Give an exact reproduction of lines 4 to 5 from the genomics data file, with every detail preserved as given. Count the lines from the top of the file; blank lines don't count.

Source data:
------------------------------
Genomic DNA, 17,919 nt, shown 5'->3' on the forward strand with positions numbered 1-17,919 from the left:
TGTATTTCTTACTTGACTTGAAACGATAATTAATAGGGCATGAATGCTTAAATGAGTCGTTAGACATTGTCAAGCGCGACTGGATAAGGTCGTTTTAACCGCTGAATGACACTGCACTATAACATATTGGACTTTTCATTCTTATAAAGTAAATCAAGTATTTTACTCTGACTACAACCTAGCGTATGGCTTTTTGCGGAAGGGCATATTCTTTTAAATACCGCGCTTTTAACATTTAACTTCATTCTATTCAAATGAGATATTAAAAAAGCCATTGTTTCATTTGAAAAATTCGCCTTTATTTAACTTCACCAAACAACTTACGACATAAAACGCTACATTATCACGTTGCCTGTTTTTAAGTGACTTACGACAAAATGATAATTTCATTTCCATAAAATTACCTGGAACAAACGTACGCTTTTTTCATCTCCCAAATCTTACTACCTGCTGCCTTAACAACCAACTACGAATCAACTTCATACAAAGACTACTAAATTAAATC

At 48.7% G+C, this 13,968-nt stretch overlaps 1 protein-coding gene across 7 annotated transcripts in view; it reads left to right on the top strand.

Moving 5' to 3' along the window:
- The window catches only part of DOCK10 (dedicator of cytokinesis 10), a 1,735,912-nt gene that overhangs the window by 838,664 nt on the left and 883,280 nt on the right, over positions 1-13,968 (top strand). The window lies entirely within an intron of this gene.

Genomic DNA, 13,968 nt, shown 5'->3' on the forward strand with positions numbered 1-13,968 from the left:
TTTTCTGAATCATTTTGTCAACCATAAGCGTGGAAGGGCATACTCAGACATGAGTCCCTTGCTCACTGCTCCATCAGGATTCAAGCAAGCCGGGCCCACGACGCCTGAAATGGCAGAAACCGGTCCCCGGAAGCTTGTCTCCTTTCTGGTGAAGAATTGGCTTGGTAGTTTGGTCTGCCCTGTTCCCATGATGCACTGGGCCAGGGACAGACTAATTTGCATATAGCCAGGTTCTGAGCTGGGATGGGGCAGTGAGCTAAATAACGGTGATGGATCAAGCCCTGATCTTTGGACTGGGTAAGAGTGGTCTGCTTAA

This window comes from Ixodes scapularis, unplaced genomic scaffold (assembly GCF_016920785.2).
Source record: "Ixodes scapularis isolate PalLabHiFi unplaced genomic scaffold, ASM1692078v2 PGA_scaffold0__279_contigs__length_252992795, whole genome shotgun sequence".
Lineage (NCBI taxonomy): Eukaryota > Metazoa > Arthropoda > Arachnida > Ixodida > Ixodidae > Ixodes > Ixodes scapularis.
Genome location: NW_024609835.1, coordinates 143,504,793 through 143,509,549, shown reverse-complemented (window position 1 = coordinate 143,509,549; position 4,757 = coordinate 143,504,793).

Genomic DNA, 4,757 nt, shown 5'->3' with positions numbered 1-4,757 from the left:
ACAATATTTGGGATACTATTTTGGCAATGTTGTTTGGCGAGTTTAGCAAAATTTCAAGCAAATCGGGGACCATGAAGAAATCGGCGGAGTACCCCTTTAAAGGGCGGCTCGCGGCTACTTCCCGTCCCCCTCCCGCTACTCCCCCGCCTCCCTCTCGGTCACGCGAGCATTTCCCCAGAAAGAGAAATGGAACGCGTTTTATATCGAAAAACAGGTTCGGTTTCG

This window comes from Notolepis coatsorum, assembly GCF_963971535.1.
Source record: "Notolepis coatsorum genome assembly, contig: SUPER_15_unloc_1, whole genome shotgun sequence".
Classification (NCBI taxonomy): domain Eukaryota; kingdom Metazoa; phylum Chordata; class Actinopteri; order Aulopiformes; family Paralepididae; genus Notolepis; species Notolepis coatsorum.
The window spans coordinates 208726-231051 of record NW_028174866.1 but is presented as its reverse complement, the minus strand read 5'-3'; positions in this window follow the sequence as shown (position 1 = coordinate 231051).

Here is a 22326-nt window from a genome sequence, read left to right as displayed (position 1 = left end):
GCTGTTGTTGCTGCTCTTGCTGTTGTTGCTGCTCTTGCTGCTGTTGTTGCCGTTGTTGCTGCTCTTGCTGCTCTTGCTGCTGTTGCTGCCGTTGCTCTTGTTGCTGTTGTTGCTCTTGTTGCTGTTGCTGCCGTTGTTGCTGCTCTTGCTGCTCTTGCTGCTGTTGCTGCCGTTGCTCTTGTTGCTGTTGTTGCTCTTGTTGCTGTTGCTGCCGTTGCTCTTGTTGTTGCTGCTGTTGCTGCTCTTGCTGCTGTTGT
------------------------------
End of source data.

Moving 5' to 3' along the window:
- The window catches only part of DOCK10 (dedicator of cytokinesis 10), a 1,735,912-nt gene that overhangs the window by 838,664 nt on the left and 883,280 nt on the right, over positions 1-13,968 (top strand). The window lies entirely within an intron of this gene.